As we conclude our walk through 1 Peter by looking at chapter five today, I’d like to begin at the end. As Peter sends his final greetings, he references his brothers-in-arms, first Silvanus, who wrote Peter’s words, and then Mark, Peter’s faithful companion. He also refers to “she who is at Babylon, who is likewise chosen” (v. 13). Peter is not referring here to a specific woman who resides in a kingdom that has long ceased to exist. Rather, he is using the language of the Old Testament to describe the beloved bride of Christ, who resides in Rome. Babylon was the place of punishment and exile for the Judean people in the Old Testament. As God’s people suffered in exile, mocked by their oppressors, they longed for home. “By the waters of Babylon, there we sat down and wept when we remembered Zion” (Psalm 137:1). As they suffered under their Roman oppressors, the beloved church of God longed for home, to be back in Zion, in the presence of their God, just as their forefathers did in Babylon.
As strange as it may sound, the Christian life is a life of longing for home. To be sure, you and I who have been baptized already belong to Christ Jesus who has purchased us, “not with perishable things such as silver and gold, but with the precious blood of Christ” (1 Peter 1:18-19). You and I, together with the holy, catholic church are, right now, holy. “A chosen race, a royal priesthood, a holy nation, a people of his own possession, that you may proclaim the excellencies of him who called you out of darkness and into his marvelous light.” (1 Peter 2:9). You are, right where you sit, saved by Christ’s baptism through His resurrection (1 Peter 3:21). That is who you are because of what Christ has done for you! And it is glorious!
But, you say, where can I find the courage to do that? Where can I muster the strength to fight?
But it doesn’t feel like it. Because, right now, we are sitting by the Babylonian water, under the assault of all sorts of enemies.
Peter reminds us today that the Christian life is not one “glory story” after another. But it is one embattled with the devil, the world, and our own flesh. As you long for home, “your adversary the devil prowls like a roaring line, seeking someone to devour” (1 Peter 3:8). He employs Babylon, Rome, and the world in their attack on, not just you, but the whole church. The assaults on your faith “are being experienced by your brotherhood throughout the world.” (1 Peter 3:9). The devil and the world work together to entice your flesh to doubt, fear, and flee from Christ. At times, they’ll even employ physical persecution and torture. And this results in your flesh producing all sorts of anxieties which, at times, make faith seem impossible.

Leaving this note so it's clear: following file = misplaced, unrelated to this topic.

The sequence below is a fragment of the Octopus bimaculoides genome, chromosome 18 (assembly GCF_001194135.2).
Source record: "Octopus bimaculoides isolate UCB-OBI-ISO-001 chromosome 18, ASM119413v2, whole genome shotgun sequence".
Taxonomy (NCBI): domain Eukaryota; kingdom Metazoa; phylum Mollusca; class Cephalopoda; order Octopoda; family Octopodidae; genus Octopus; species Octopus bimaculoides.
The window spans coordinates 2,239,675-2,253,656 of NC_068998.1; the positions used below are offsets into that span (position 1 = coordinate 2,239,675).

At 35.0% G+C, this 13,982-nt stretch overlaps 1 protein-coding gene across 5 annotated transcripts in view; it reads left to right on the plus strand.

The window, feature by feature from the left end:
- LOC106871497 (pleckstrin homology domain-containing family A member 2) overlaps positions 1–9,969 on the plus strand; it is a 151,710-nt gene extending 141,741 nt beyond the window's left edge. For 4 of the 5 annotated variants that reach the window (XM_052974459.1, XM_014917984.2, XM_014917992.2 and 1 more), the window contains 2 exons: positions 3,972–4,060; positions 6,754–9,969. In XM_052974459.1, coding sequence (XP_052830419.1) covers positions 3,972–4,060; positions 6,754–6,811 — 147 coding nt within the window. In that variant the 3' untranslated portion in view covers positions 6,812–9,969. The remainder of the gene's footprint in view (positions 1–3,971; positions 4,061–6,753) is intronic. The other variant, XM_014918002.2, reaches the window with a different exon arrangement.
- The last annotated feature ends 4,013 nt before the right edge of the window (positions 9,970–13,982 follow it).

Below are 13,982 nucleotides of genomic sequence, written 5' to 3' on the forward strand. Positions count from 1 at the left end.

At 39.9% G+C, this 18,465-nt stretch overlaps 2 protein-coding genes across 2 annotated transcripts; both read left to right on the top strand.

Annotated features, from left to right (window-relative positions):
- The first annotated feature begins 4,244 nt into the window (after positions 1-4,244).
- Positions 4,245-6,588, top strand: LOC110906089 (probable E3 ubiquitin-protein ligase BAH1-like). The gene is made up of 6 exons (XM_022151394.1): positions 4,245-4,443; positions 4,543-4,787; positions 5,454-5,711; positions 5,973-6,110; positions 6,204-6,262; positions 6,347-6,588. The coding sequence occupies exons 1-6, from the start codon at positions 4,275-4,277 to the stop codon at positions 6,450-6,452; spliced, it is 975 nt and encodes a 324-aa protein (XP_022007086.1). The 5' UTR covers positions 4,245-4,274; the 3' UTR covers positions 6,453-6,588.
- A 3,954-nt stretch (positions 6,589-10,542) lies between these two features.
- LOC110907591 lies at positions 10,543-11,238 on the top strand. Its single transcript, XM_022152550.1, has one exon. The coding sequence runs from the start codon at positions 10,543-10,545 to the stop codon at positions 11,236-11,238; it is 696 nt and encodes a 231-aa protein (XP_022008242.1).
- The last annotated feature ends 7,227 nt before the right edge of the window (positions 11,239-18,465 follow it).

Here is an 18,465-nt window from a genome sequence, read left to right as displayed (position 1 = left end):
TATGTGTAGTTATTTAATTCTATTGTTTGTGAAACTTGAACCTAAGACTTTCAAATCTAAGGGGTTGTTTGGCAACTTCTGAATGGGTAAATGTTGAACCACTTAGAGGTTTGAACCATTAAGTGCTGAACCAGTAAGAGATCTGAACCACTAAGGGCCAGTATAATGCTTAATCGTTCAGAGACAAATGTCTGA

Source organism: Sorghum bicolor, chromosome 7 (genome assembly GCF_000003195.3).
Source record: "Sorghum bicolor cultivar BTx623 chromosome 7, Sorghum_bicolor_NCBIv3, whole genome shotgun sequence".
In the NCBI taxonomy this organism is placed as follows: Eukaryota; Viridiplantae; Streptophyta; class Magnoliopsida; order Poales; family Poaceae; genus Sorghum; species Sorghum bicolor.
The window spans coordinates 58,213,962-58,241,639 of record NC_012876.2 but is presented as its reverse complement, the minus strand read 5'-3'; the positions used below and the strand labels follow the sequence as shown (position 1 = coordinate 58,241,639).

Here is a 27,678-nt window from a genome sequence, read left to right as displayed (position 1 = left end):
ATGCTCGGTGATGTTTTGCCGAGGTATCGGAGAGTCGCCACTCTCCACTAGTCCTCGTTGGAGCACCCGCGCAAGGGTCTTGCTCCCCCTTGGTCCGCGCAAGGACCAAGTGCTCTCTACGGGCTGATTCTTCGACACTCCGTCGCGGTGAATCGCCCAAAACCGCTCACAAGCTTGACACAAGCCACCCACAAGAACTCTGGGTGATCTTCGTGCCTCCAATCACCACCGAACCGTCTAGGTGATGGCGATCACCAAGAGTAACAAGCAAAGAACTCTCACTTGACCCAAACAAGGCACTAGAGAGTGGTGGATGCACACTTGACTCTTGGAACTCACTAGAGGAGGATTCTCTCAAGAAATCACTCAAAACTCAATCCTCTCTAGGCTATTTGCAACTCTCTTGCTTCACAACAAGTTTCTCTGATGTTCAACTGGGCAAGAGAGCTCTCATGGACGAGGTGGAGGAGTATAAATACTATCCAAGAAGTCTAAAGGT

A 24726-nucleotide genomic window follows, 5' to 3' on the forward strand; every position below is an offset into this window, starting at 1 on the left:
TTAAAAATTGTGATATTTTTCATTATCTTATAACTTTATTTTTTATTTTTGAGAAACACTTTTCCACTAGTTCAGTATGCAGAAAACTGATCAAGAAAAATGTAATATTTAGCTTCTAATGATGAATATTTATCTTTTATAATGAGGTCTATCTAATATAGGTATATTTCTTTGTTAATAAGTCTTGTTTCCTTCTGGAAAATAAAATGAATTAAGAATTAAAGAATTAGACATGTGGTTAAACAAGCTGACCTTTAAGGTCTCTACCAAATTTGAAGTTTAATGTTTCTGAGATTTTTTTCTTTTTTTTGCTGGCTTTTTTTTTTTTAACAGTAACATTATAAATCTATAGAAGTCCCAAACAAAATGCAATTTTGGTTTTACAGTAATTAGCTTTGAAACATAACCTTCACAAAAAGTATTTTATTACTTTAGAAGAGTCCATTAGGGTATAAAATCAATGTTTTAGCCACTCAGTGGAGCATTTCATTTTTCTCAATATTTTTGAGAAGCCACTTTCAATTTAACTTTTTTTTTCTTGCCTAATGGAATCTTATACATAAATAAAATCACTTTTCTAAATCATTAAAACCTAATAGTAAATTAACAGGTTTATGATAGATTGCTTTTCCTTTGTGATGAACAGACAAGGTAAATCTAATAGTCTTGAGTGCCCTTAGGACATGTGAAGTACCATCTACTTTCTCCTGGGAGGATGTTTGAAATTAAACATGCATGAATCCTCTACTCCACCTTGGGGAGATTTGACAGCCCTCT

So, Peter exhorts the church to fight back. This life of faith, where God has saved you solely through the work of Christ, is no easy, “cheap grace” sort of life. It is a battle. And you are in the fight. So, Peter says, “Humble yourselves, therefore, under the mighty hand of God so that at the proper time he may exalt you, casting your anxieties on him, because he cares for you. Be sober-minded; be watchful…Resist [the devil], firm in your faith” (1 Peter 5:6-9).
But, you say, where can I find the courage to do that? Where can I muster the strength to fight? After all, we’re talking about the devil, the world, and the flesh here. And, that’s my flesh, by the way. How can I trust myself while also battling my flesh?
You are in a fight, but the victory is guaranteed because it is in the hands of the risen Chief Shepherd.
Peter knows this is the reality of the situation, so he purposefully becomes your preacher. He does what he calls every elder (read pastor) in the church to do: he shepherds the flock (1 Peter 5:1-3). He shepherds you. He doesn’t sugar-coat the situation. He tackles it head-on. He shows no mercy to the devil, the world, and the flesh as he delivers the sweetest mercy to you: “And after you have suffered a little while, the God of all grace, who has called you to his eternal glory in Christ, will himself restore, confirm, strengthen, and establish you. To him be the dominion forever and ever. Amen.” (1 Peter 5:10-11) Babylon, Rome, the devil, the world, the flesh: all are already defeated. For Christ, your Chief Shepherd is returning, and He will undo and overthrow all that these wicked foes have imposed upon you. You will suffer for a little while now in many ways. But God has called you to his eternal glory in Christ! Sure, your faith is weak, but now, your preacher Peter promises Christ to you in your weakness. Christ himself, the crucified Lord who conquered the grave, will restore, confirm, strengthen, and establish you. The glory and dominion are his. Amen, indeed!
You are in a fight, but the victory is guaranteed because it is in the hands of the risen Chief Shepherd. Nor are you alone in this fight. You are with the church in your suffering and they with you. You are together so that you might encourage and build each other up with these promises of the end. This is what Luther called “the mutual conversation and consolation” of the saints. He’s even put a person in your midst, a pastor, with direct orders to feed you with this word and draw you back in when you go astray. He’s going to get this word (and along with it faith in the promise) into your ears and heart one way or another. It is this word of peace, this promise of resurrection, that will sustain you in Babylon. It is this promise that will keep you and give you peace.
Peace to all of you who are in Christ (1 Peter 5:14).